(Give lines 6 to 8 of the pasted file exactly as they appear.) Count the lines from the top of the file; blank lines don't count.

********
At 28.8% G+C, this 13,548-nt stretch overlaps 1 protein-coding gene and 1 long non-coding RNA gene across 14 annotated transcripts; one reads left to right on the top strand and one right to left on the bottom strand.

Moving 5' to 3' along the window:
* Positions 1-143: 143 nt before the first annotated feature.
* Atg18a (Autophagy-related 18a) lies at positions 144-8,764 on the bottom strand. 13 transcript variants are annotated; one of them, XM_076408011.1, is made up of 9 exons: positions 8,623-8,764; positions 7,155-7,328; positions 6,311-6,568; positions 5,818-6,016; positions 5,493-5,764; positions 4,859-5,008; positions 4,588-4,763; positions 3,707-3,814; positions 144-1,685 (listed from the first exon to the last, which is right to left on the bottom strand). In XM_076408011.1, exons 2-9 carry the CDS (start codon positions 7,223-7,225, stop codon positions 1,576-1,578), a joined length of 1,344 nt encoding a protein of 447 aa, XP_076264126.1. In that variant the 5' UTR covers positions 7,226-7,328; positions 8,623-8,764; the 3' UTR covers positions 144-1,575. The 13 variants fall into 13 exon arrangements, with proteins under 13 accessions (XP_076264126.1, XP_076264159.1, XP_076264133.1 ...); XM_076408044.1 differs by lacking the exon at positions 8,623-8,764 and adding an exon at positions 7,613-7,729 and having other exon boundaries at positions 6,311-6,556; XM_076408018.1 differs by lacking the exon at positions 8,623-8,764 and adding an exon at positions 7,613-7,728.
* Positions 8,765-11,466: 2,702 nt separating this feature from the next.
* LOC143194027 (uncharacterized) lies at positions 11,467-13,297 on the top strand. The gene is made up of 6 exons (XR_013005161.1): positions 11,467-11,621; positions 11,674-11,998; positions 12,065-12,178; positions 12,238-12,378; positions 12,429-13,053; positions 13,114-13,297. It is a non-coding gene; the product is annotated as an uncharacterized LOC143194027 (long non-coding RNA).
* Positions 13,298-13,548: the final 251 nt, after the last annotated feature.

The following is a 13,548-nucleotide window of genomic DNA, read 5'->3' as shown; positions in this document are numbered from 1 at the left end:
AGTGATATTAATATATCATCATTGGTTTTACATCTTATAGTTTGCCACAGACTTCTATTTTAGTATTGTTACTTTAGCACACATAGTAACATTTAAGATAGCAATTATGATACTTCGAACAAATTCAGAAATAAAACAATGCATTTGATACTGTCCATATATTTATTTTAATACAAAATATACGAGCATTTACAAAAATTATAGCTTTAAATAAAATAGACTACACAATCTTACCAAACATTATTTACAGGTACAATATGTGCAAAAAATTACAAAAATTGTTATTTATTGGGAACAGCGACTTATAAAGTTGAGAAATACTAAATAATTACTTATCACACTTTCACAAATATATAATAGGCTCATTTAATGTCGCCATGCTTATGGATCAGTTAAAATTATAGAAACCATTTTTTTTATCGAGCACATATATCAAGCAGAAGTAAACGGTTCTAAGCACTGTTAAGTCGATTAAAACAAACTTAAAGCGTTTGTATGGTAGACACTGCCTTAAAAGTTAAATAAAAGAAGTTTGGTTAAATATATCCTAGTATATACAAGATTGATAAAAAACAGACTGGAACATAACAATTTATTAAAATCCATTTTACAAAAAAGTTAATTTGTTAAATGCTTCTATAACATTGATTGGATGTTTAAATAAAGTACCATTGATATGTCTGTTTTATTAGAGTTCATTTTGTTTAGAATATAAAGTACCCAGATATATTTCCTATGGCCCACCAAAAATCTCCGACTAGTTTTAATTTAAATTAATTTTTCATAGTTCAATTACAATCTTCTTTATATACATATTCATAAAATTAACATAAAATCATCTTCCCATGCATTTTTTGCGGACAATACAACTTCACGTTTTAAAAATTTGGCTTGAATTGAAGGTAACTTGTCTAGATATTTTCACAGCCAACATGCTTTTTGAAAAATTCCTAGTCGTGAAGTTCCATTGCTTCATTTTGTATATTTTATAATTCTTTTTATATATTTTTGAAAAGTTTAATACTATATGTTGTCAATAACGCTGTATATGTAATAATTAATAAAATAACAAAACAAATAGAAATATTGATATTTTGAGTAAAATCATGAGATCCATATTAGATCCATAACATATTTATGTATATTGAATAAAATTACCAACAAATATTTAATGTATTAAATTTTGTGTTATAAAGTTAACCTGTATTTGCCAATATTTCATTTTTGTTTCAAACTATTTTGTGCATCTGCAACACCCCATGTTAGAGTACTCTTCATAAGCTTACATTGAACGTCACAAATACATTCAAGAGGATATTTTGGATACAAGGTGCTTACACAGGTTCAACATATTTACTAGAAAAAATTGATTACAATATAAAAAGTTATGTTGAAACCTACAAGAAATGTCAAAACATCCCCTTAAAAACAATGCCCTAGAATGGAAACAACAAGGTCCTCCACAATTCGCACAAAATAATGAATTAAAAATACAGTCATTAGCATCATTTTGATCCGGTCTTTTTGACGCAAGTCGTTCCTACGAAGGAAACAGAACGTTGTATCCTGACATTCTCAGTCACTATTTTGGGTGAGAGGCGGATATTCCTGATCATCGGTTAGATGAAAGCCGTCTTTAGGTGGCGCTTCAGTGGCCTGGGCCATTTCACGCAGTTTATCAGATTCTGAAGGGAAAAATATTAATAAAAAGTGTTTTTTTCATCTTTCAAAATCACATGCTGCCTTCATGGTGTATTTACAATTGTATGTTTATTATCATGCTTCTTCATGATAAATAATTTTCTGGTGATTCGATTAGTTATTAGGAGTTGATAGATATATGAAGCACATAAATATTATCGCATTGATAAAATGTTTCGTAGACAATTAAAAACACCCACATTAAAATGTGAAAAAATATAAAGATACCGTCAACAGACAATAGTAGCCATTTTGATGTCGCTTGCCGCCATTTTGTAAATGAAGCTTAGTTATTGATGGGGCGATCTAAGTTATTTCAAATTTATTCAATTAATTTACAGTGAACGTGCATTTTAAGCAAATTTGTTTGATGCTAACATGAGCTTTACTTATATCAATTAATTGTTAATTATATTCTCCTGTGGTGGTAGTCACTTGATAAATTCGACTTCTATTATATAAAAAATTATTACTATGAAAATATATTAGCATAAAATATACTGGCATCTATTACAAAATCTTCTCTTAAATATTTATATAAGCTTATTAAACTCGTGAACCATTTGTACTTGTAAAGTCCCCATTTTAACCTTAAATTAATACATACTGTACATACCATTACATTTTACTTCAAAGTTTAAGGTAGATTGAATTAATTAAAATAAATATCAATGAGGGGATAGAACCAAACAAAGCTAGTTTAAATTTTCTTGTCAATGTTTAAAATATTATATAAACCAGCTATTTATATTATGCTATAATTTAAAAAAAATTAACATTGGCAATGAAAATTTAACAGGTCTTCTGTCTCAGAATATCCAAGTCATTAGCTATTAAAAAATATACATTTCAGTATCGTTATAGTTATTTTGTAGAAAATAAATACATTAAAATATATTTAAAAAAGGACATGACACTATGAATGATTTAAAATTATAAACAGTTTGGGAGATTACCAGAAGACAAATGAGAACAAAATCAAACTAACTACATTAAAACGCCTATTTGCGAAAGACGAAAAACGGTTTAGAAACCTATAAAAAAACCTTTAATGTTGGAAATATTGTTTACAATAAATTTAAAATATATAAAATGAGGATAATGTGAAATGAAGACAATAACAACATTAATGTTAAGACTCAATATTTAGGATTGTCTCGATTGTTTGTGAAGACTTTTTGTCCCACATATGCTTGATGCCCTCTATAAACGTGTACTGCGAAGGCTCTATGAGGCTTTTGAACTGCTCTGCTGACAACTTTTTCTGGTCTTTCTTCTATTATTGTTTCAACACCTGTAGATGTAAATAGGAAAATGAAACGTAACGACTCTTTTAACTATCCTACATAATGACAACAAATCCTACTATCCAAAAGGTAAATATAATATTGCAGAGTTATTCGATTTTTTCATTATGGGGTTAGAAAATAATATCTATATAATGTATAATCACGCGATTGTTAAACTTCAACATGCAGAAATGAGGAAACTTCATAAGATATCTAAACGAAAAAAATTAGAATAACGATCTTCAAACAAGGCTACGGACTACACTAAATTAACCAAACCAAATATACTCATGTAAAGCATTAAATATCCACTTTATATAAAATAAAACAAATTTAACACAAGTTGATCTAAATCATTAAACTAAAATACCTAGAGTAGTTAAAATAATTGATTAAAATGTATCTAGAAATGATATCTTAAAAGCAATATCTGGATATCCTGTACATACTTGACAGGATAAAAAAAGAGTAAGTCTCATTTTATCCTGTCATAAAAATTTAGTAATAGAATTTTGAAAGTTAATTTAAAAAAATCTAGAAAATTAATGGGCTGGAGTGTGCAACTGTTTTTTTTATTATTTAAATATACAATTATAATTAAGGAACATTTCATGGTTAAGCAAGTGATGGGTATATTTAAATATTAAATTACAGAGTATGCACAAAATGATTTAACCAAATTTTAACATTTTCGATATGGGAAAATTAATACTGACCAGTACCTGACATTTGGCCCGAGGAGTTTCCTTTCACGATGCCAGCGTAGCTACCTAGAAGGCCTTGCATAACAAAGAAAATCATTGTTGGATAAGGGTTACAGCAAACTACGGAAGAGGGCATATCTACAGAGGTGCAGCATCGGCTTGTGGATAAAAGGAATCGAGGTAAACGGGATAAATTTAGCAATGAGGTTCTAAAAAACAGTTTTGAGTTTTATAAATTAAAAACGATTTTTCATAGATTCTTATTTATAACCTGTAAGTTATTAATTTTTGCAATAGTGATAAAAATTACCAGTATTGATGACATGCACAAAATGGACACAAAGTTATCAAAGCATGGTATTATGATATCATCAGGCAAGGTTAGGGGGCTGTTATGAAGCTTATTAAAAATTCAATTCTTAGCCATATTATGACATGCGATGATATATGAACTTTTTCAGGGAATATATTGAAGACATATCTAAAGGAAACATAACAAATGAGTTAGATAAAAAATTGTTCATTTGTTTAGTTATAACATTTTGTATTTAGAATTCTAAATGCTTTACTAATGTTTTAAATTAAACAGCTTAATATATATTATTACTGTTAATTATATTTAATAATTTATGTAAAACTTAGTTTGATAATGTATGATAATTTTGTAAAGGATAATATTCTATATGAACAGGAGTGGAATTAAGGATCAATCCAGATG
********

* LOC143194027 (uncharacterized) lies at positions 11,467-13,297 on the top strand. The gene is made up of 6 exons (XR_013005161.1): positions 11,467-11,621; positions 11,674-11,998; positions 12,065-12,178; positions 12,238-12,378; positions 12,429-13,053; positions 13,114-13,297. It is a non-coding gene; the product is annotated as an uncharacterized LOC143194027 (long non-coding RNA).
* Positions 13,298-13,548: the final 251 nt, after the last annotated feature.

The following is a 13,548-nucleotide window of genomic DNA, read 5'->3' as shown; positions in this document are numbered from 1 at the left end: